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Film Experts: Cost of a movie...

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Film Experts: Cost of a movie...

Old 02-04-03, 02:41 PM
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Film Experts: Cost of a movie...

Just read Corman's bio, and he states when he made his "major" film, money was allocated to his film based on other's losses. There fore no matter how much he saved, he was overspent before he said "action".

Do movie studios still allocated losses (overhead) to other projects?

In otherwords, if Harry Potter costs 80 million, is it possible it could have TRULY cost only 60 million?
Old 02-04-03, 02:52 PM
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I don't believe so, mostly because there is no real correlation between projects. For example, Corman could do it because every film he made went through him personally--either through his production company or whatever.

It's like if Lion's Gate produces a film with a certain director, and they do another film with the same director, then I suppose they could do it.

But if Harry Potter One loses money (shyeah), they don't "add" the loss to the budget of the second. If I'm not mistaken, I think that studios can actually use losses of that magnitude as tax breaks. Warner Bros. had a lot of flops last year, but I'm sure the money lost on Pluto Nash and Ecks vs. Sever wasn't "added" to the budget of Kangaroo Jack!
Old 02-04-03, 04:19 PM
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I think it really has to do with whose making the project. Studios can shift certain costs of a film to different departments to make it look like they are not spending as much as they are on a project. For example, if they don't want to say that a film costs 100 million to make, they might shift 20 million in costs to other departments and call it something else. They could say those costs for marketing the film.
Old 02-04-03, 05:20 PM
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What you've stumbled on to here is a very important issue in reguards to film financing. We all know that in the '60s, '70s' and early '80s there were a lot of B films, sex, gore, schlock, etc. These films found a lot of easy money because at that time a film could be used by its producers as a tax shelter. I don't know all the specifics, but in the early '80s the gov. revised the tax code so that using films as a tax shelter could not be done anymore, and financing from private entities and small production companies dried up. I would wager that this was done at the behest of the emerging entertainment conglomerates who wanted to crush and absorb the "mini-majors"
Old 02-04-03, 06:11 PM
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As an Accountant, the issue facinates me.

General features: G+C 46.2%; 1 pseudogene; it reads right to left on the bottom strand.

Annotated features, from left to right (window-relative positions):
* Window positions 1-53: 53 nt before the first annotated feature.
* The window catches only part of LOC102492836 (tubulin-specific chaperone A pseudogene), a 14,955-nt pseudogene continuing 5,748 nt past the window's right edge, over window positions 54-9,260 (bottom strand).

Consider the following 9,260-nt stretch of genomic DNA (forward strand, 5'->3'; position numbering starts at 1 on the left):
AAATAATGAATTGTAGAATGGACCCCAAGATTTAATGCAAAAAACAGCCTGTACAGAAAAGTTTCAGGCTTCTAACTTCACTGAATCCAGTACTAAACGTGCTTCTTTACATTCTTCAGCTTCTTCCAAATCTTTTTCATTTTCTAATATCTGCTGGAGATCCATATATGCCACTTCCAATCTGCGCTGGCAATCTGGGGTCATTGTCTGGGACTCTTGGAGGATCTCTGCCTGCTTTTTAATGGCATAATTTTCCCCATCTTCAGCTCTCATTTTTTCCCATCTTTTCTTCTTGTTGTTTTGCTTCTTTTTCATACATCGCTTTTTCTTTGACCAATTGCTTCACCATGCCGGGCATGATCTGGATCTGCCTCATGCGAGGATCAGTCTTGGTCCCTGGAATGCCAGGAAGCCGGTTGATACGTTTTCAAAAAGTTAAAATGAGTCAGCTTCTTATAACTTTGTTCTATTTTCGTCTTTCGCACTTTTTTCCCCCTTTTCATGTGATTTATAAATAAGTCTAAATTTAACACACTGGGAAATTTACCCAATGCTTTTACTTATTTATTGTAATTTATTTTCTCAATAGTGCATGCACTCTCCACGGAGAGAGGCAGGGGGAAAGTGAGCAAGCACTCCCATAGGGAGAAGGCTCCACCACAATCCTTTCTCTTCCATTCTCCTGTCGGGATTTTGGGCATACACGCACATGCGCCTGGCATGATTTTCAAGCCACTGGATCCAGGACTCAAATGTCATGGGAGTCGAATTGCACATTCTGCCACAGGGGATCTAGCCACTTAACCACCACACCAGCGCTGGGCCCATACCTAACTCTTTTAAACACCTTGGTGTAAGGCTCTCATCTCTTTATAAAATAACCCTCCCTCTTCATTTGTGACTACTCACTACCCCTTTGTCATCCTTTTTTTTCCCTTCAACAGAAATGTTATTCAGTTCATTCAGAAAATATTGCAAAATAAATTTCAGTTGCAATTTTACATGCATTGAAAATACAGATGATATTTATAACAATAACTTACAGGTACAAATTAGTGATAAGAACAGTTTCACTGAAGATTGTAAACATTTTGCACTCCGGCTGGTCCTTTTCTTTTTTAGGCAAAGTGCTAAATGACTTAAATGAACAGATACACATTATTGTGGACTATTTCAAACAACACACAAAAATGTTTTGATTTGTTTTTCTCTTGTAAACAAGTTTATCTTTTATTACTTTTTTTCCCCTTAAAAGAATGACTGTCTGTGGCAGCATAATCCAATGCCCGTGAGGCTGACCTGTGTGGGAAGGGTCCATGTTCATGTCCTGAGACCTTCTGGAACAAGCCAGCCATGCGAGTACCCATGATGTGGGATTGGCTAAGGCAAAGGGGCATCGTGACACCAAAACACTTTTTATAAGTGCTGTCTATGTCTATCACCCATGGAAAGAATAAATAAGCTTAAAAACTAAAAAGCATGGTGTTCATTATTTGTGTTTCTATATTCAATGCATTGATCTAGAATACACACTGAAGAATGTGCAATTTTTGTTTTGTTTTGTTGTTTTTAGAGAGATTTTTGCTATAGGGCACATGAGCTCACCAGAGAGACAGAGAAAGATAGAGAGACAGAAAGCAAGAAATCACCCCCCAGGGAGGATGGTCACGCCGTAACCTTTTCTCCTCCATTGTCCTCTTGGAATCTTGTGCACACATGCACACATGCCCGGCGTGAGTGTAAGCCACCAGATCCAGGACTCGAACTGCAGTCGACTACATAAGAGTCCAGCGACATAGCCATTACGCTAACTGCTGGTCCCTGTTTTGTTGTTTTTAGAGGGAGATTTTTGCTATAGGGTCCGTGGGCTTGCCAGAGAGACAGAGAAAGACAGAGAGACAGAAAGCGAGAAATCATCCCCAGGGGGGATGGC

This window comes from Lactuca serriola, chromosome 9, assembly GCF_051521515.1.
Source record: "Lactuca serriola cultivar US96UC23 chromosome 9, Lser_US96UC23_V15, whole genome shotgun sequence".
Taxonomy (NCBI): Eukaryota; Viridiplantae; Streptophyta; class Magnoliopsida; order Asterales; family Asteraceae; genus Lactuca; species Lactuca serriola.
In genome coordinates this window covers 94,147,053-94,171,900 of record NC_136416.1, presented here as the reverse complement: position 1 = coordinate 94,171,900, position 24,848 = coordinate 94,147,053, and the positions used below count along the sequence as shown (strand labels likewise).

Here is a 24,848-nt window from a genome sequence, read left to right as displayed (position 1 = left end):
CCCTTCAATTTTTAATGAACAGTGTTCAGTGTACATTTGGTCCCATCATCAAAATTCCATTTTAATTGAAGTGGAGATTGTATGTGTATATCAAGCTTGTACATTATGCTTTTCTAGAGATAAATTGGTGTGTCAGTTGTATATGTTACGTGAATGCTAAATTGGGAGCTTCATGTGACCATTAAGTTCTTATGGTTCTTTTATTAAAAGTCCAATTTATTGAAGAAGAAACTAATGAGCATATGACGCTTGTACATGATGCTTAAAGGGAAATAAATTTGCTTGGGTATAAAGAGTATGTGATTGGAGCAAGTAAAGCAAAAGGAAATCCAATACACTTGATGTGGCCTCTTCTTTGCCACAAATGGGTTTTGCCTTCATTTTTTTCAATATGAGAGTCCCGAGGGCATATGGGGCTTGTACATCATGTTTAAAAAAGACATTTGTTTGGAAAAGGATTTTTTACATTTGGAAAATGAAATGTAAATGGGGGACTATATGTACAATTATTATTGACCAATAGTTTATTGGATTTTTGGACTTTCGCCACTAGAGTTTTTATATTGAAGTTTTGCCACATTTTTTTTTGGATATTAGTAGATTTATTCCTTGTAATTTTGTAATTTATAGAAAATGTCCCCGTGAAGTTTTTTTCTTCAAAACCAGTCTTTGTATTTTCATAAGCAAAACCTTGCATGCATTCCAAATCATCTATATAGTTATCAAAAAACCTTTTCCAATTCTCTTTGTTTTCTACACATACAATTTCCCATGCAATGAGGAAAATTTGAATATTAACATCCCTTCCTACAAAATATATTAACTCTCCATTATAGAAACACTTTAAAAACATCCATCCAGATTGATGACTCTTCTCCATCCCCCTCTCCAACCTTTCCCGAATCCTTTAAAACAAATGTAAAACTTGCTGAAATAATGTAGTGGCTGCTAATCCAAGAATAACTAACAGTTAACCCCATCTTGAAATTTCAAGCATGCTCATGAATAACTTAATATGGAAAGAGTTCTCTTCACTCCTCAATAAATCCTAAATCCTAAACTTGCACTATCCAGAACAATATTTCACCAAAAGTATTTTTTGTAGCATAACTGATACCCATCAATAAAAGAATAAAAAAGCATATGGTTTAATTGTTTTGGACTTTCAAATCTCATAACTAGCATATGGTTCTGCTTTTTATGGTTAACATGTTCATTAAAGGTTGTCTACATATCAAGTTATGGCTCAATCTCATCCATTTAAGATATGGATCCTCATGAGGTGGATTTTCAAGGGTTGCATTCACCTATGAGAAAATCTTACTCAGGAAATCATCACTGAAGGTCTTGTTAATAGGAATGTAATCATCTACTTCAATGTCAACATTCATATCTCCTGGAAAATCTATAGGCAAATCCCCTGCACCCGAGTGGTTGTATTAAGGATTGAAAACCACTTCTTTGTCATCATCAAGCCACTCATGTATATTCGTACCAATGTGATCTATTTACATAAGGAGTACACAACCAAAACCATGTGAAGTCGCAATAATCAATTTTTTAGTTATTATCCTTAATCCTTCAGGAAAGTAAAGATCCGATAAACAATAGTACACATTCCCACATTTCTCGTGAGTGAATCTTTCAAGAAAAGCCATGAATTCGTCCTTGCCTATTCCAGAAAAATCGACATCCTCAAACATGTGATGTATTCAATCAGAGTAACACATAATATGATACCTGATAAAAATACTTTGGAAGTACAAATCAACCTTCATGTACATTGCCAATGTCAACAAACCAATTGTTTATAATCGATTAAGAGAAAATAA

Corman states that the "artistic" power didn't drive him nuts(late it did), but the financing of it did. All of the costs associated with a movie.

He also talks alot of the wasted Union work he was "assinged"...i.e. 5 guys moving lumber from one side of the studio to the other, just because 1) they were there and 2) the union contract stated they must work. So if they had 1 or 10 men doing nothing, they got assigned to him.

He also gives example of example of his style of shooting (quick) compared to others. Many times he would shoot another moive in 3 days on a set right before it was torn down, because he COULD.

I don't like all of Corman's movies, but his book is a fasinating look of getting the job done quick, and at the cheapest price. He goes into part of the waste in hollywood, but not as deep as I would have liked.
Old 02-04-03, 06:13 PM
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Originally posted by Pants
What you've stumbled on to here is a very important issue in reguards to film financing. We all know that in the '60s, '70s' and early '80s there were a lot of B films, sex, gore, schlock, etc. These films found a lot of easy money because at that time a film could be used by its producers as a tax shelter. I don't know all the specifics, but in the early '80s the gov. revised the tax code so that using films as a tax shelter could not be done anymore, and financing from private entities and small production companies dried up. I would wager that this was done at the behest of the emerging entertainment conglomerates who wanted to crush and absorb the "mini-majors"

Corman also goes into Distribution, which in the 50's and 60's for him was drive ins. The studios OWNED the theaters, so getting your film seen was almost impossible.

Today it can't be much different.

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